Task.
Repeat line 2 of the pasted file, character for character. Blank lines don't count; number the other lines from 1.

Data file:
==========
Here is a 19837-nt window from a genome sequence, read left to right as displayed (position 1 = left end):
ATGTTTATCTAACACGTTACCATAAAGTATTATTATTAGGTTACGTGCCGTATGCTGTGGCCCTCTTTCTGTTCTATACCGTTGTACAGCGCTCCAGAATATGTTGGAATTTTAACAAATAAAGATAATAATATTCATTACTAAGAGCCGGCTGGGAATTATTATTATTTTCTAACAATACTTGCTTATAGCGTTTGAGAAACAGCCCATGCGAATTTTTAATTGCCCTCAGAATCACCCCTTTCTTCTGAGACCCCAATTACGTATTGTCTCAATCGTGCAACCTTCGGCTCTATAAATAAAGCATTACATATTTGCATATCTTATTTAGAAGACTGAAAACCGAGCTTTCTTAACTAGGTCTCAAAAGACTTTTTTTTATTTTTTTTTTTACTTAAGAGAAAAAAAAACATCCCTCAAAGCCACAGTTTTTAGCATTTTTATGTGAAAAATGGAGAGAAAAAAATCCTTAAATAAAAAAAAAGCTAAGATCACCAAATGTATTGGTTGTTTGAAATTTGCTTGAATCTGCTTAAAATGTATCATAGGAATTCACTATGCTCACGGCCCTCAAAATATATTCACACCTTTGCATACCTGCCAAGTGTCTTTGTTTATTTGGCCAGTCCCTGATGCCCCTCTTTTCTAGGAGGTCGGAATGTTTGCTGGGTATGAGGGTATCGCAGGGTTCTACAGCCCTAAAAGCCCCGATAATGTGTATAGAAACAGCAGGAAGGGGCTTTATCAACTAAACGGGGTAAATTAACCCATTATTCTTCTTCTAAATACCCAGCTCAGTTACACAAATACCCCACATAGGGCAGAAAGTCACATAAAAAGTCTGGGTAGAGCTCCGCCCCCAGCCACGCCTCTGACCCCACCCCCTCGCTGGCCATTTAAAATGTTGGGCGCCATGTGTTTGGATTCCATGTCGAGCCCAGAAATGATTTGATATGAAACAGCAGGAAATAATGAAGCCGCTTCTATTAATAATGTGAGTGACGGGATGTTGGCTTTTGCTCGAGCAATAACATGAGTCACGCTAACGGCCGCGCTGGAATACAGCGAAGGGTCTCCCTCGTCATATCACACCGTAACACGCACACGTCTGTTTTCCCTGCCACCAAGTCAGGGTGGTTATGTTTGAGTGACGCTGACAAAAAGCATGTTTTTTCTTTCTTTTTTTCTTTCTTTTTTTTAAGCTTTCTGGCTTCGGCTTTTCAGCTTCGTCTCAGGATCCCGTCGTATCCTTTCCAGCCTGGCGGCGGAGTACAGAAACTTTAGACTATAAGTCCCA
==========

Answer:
ATGTTTATCTAACACGTTACCATAAAGTATTATTATTAGGTTACGTGCCGTATGCTGTGGCCCTCTTTCTGTTCTATACCGTTGTACAGCGCTCCAGAATATGTTGGAATTTTAACAAATAAAGATAATAATATTCATTACTAAGAGCCGGCTGGGAATTATTATTATTTTCTAACAATACTTGCTTATAGCGTTTGAGAAACAGCCCATGCGAATTTTTAATTGCCCTCAGAATCACCCCTTTCTTCTGAGACCCCAATTACGTATTGTCTCAATCGTGCAACCTTCGGCTCTATAAATAAAGCATTACATATTTGCATATCTTATTTAGAAGACTGAAAACCGAGCTTTCTTAACTAGGTCTCAAAAGACTTTTTTTTATTTTTTTTTTTACTTAAGAGAAAAAAAAACATCCCTCAAAGCCACAGTTTTTAGCATTTTTATGTGAAAAATGGAGAGAAAAAAATCCTTAAATAAAAAAAAAGCTAAGATCACCAAATGTATTGGTTGTTTGAAATTTGCTTGAATCTGCTTAAAATGTATCATAGGAATTCACTATGCTCACGGCCCTCAAAATATATTCACACCTTTGCATACCTGCCAAGTGTCTTTGTTTATTTGGCCAGTCCCTGATGCCCCTCTTTTCTAGGAGGTCGGAATGTTTGCTGGGTATGAGGGTATCGCAGGGTTCTACAGCCCTAAAAGCCCCGATAATGTGTATAGAAACAGCAGGAAGGGGCTTTATCAACTAAACGGGGTAAATTAACCCATTATTCTTCTTCTAAATACCCAGCTCAGTTACACAAATACCCCACATAGGGCAGAAAGTCACATAAAAAGTCTGGGTAGAGCTCCGCCCCCAGCCACGCCTCTGACCCCACCCCCTCGCTGGCCATTTAAAATGTTGGGCGCCATGTGTTTGGATTCCATGTCGAGCCCAGAAATGATTTGATATGAAACAGCAGGAAATAATGAAGCCGCTTCTATTAATAATGTGAGTGACGGGATGTTGGCTTTTGCTCGAGCAATAACATGAGTCACGCTAACGGCCGCGCTGGAATACAGCGAAGGGTCTCCCTCGTCATATCACACCGTAACACGCACACGTCTGTTTTCCCTGCCACCAAGTCAGGGTGGTTATGTTTGAGTGACGCTGACAAAAAGCATGTTTTTTCTTTCTTTTTTTCTTTCTTTTTTTTAAGCTTTCTGGCTTCGGCTTTTCAGCTTCGTCTCAGGATCCCGTCGTATCCTTTCCAGCCTGGCGGCGGAGTACAGAAACTTTAGACTATAAGTCCCA